We’ve been talking lately about falling prices and the effects on stock prices. I know everyone gets a big kick out of cheaper gas, and a lot of experts are telling us oil will fall to $40 a barrel. But judging from recent market action, oil and other commodity plays might do better than observers think for the rest of the year.
The headline-grabbing news of the weak housing market is doing a great job taking people’s eyes off the quietly developing strength in energy and material stocks. Even if oil is stuck in a long-term trading range of $55 to $75 a barrel, when the price drops as it has recently, traders are going to be buying energy stocks. And that is exactly what seems to be happening.
Two perfect examples are easily illustrated by looking at the positive divergence between the price of oil and many of the stocks in the industry.
Oil dropped to near a 12-month low in recent days, and stocks in the sector, as measured by the exchange-traded OIH and XLE (I have a position in XLE), are trading comfortably above last month’s lows. This suggests that smart money sees higher oil prices soon, at least for the short term. And that’s exactly what this trade is: taking advantage of short-term momentum that is building under the radar.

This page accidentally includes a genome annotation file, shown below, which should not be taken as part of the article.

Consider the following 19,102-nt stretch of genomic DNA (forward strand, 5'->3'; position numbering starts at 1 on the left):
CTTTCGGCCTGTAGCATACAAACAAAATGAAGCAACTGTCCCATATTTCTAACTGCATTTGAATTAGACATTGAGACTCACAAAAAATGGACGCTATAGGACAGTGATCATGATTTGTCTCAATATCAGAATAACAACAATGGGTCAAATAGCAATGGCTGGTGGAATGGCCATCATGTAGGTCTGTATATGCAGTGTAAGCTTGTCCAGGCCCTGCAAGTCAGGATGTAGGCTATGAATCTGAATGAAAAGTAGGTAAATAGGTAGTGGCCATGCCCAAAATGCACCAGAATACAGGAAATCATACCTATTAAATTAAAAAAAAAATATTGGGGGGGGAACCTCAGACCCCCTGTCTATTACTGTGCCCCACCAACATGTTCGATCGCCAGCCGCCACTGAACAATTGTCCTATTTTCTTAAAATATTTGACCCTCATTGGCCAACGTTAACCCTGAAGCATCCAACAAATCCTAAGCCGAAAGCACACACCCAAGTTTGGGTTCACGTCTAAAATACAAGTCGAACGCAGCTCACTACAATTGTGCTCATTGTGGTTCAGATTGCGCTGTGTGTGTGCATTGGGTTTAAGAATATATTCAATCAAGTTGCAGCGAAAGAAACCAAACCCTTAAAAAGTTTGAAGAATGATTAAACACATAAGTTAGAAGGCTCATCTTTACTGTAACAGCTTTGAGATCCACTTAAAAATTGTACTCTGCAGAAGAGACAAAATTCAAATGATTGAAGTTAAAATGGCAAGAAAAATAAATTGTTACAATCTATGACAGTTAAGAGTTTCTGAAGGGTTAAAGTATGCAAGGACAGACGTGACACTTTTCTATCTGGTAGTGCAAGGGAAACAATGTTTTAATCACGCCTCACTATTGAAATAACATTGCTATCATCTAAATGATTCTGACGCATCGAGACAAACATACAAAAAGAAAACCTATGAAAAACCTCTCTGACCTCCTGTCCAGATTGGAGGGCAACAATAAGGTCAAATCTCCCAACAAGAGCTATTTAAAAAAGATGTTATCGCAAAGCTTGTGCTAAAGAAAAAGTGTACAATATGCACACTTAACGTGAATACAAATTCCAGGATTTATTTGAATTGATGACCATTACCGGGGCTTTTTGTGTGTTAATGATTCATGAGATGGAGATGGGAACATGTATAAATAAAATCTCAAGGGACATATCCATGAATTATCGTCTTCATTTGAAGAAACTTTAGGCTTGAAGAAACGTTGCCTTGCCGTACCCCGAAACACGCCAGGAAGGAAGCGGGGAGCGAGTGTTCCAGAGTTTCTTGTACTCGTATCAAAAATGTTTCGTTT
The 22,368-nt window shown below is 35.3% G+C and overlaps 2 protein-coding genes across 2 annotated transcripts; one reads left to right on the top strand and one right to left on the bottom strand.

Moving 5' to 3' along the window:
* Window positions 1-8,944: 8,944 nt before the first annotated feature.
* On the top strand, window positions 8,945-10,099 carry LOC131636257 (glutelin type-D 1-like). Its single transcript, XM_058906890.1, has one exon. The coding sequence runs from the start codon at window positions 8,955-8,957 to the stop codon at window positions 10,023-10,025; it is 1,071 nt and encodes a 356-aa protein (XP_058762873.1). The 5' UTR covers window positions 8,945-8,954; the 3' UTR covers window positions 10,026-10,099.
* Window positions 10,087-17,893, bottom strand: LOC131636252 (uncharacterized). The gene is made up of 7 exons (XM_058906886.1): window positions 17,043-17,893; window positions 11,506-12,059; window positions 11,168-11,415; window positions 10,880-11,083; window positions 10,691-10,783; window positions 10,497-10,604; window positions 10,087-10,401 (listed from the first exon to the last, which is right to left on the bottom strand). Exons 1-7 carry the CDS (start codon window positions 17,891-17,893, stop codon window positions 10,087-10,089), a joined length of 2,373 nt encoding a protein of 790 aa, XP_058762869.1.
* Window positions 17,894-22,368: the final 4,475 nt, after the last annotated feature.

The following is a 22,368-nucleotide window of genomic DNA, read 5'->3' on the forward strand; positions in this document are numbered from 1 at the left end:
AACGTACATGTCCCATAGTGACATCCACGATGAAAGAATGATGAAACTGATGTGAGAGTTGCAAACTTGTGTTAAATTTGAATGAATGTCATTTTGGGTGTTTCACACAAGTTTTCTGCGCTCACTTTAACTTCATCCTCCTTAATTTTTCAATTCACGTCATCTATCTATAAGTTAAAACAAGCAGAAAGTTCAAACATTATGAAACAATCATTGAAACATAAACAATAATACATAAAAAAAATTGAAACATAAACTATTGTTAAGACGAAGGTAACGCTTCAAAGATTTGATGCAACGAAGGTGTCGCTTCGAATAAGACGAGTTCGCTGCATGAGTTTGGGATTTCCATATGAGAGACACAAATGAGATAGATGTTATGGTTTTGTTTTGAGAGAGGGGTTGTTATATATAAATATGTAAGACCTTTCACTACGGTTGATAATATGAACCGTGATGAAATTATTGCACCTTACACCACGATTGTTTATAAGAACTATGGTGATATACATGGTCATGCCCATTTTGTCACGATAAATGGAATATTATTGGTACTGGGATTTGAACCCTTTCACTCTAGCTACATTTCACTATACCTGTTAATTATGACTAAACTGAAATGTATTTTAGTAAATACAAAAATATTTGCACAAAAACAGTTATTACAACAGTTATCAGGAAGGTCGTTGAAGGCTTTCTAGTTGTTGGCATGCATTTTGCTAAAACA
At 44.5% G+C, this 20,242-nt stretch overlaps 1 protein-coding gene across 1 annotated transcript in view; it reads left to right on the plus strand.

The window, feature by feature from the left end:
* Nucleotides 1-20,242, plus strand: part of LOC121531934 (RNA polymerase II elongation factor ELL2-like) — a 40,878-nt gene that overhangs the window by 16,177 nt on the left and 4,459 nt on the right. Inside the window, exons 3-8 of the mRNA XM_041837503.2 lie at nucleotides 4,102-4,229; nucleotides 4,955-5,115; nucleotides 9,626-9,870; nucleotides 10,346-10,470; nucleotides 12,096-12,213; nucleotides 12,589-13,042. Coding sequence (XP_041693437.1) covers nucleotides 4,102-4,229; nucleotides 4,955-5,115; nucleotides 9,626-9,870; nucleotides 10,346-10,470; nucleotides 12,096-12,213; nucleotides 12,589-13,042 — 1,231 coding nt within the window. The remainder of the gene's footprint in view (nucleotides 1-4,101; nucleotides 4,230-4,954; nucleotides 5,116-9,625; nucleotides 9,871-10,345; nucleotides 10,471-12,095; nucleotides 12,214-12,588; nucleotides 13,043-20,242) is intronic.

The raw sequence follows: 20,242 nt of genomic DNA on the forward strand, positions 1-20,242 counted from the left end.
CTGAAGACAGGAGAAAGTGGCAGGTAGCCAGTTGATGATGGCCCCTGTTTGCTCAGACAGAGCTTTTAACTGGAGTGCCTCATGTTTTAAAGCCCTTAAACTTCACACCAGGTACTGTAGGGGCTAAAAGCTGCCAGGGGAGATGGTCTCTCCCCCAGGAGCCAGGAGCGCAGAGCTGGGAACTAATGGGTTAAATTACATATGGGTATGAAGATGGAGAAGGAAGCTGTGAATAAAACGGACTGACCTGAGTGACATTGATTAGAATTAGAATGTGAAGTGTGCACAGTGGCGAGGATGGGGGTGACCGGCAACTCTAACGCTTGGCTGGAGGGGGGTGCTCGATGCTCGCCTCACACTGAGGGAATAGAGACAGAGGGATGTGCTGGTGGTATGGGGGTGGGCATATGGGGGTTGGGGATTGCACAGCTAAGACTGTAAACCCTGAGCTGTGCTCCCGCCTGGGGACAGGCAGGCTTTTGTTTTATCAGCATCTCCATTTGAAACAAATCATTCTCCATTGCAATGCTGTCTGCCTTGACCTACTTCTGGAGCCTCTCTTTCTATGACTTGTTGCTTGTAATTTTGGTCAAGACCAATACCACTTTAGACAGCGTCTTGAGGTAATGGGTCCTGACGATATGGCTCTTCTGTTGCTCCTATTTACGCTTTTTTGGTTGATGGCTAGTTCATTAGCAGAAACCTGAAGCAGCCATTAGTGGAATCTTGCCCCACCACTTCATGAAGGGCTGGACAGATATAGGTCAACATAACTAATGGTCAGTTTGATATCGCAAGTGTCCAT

Similar action is occurring in the basicmaterial sector. These are companies in businesses like paper, mining and chemicals. Not a lot of hype here, but these stocks can move quickly when they decide to go. The easiest way to watch this area is through the exchange-traded fund XLB (I have a position in XLB).
While the market is providing a constructive environment for upside action for at least the rest of this year, both energy and materials are poised to be good shorter-term trades. If oil moves above $65 a barrel before the end of the year, I would sell my energy holdings. If XLB moves from $33.50 to above $35, I’ll sell. I guess that says global growth is intact; it’s just not as robust as it was the last few years.
I am coming up to my five-year anniversary of writing this column. Since starting, I have received consistent feedback from readers.
I take pride in getting the big picture right and knowing how and when to stay out of trouble. I missed the bull market bottom in early 2003, but then got bullish by August of that year and pretty much stayed that way until this past January.
I remember seeing the S&P 500 at 1,295 on Jan. 11 and advising people to go to cash. That was clearly the right call for the first half of the year, as the S&P fell to 1,220 by June.
I am surprised at the lack of feedback about my not turning bullish in July. It’s true that I kept my negative outlook until getting back into the market in late September.
But a cold analysis of my actions produces surprising results. By late September, the S&P was at 1,330. I missed 35 points, or 2.7 percent. However, I made 2 percent sitting in cash. The 0.7-well, think of it as an insurance premium. Now that the storm clouds have passed, we can put away our umbrellas and take more risk.
Hauke is the CEO of Samex Capital Advisors, a locally based money manager. Views expressed here are the writer’s. Hauke can be reached at 566-2162 or at email@example.com.